By Jenny Everett, SELF magazine
If movies such as "Wedding Crashers," "I Love You, Man" and "Superbad" are any indication, we're in the midst of a "bromance" revolution.
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As far as we can tell, a guy might be involved in a "bromance" if he goes on true man-dates and openly admits to "loving" his pal. We're not talking about sporting events or getting together for beers at the local pub. More along the lines of day trips to a museum, movie nights or even dinner together at a nice restaurant sans the ladies. While these types of outings are the norm among women, until recently, they were somewhat taboo for straight men.
Here's why you should not only accept, but encourage your man's bromance -- and how to deal with it if it starts driving you crazy. "Bromances are all the rage because it is increasingly OK for men to express their feelings for other men," says Dr. Geoffrey Greif, a professor at the University of Maryland School of Social Work and author of "Buddy System: Understanding Male Friendships."
"Many social trends are making this possible, including the acceptance of gay marriage. We aren't quite there yet in terms of being 100 percent comfortable with men expressing feelings for each other outside the war zone or end zone, but we are getting closer," he added.
And the good news is that having close relationships with men is good for your Sig O's health. As Greif points out:
* Men with closer friends live longer healthier lives -- they're even more likely to start exercising.
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* Good friends watch out for your man. Just like your girlfriends have your back, his guy friends ideally have his.
* They help him stay engaged with the world by stimulating him intellectually and physically pushing him to try new things.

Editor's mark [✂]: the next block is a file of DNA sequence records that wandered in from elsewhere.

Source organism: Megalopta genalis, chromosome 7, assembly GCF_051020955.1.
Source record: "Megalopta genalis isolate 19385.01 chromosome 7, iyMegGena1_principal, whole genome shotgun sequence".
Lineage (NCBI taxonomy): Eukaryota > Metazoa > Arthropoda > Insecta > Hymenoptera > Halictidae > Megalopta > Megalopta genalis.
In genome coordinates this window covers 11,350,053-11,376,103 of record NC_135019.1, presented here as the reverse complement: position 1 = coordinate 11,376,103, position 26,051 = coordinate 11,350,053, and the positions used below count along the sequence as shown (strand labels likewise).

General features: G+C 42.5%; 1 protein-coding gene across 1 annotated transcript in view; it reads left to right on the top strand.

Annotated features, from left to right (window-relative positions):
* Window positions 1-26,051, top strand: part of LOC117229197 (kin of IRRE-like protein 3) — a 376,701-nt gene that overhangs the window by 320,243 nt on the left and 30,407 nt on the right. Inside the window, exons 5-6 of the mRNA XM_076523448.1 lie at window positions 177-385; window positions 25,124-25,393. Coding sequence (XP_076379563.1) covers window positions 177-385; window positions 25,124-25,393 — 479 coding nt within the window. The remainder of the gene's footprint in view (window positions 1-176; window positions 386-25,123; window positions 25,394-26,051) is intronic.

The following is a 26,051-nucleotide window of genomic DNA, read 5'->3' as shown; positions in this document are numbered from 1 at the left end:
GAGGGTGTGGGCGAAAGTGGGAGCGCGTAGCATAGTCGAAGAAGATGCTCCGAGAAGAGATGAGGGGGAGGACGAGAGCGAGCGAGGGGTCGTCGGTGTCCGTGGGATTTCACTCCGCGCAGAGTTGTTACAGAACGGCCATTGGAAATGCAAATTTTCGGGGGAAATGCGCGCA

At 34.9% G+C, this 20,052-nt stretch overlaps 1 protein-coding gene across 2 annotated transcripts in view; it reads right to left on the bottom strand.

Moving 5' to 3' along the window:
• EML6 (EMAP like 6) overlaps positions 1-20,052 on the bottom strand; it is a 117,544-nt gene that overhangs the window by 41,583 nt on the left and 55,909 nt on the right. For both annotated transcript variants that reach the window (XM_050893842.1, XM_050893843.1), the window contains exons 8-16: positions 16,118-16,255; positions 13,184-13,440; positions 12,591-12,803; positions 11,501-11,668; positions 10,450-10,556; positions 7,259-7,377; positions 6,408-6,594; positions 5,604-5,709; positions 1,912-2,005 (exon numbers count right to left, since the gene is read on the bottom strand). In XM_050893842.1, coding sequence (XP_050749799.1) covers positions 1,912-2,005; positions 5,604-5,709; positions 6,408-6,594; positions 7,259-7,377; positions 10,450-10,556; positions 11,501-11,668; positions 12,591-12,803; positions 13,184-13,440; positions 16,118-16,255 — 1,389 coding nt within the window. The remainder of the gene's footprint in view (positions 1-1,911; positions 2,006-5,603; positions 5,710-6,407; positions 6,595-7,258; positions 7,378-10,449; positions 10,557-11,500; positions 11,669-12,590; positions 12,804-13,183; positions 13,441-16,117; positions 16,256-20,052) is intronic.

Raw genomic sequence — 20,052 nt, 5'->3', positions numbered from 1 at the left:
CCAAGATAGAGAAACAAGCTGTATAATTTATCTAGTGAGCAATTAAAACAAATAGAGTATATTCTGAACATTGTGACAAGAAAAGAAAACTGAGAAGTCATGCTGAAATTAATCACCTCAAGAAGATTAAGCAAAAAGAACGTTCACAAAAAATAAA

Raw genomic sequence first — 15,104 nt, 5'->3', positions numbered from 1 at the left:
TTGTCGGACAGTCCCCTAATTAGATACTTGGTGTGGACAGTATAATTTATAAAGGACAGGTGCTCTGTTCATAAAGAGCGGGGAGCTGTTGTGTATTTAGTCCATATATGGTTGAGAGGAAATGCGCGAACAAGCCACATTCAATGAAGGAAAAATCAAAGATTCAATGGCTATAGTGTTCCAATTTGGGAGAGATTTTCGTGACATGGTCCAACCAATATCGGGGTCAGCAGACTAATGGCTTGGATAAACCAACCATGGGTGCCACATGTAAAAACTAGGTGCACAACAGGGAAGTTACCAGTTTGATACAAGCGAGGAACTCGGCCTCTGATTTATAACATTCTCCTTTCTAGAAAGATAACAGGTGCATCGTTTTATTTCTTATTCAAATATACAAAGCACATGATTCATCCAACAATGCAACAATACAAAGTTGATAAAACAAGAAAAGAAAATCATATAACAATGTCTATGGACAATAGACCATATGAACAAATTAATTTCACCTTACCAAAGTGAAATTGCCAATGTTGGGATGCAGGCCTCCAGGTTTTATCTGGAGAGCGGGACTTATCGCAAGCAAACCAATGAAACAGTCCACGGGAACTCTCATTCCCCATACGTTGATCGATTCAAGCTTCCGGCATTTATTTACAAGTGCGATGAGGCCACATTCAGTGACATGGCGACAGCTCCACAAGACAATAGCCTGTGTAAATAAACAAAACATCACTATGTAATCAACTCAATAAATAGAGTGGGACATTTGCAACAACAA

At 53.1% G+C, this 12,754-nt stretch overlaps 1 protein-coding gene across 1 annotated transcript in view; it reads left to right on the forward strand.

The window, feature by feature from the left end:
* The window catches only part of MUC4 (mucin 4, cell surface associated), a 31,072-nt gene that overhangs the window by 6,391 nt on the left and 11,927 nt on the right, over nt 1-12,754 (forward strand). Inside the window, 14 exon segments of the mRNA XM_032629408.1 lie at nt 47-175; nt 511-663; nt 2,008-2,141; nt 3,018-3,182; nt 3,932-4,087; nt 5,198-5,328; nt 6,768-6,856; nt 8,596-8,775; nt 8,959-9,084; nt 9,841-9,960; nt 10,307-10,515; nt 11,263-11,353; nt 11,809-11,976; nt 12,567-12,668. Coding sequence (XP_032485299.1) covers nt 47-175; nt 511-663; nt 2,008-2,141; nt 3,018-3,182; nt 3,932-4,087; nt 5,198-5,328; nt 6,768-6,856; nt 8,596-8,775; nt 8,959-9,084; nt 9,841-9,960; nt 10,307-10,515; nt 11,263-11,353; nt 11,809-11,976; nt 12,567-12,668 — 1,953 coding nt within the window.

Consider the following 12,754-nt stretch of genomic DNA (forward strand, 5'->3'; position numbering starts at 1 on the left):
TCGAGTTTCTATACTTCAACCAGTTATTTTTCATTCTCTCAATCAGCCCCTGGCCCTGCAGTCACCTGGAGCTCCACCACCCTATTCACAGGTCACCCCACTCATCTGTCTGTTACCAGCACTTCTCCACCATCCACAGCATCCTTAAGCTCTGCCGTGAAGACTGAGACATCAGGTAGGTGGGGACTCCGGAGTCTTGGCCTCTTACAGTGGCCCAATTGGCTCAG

So how can you manage the boy beaus (including those you don't exactly love)?
"Keep your mouth shut and focus on the positives," says Greif. "No one wants their friends attacked. Only criticize the friend if danger is lurking or if there is risky behavior every time they get together."
Instead, Greif recommends asking your man what he likes about his friends, mentioning specifically the names of guys you like and don't like. This will provide some insight into what the attraction is and help you better understand and appreciate the "bromance."
And, as Tina B. Tessina, Ph.D. (a.k.a. Dr. Romance), psychotherapist and author of "Money, Sex, and Kids: Stops Fighting About the Three Things That Can Ruin Your Marriage" points out, if you cultivate a good relationship with your guy's best pal, you'll have an ally who can be very useful -- not in a mischievous way, but in a caring way.
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"When your guy is obviously stressed out and won't talk about it, the bro can find out what's going on and let you know. Or, he can help you figure out how to get your guy to lose weight, or leave a job that's killing him, or to set limits with your mother-in-law. But this can only happen if you become friends with the bro yourself."
Does your man have a bromance? Are you cool with it or does it drive you crazy?
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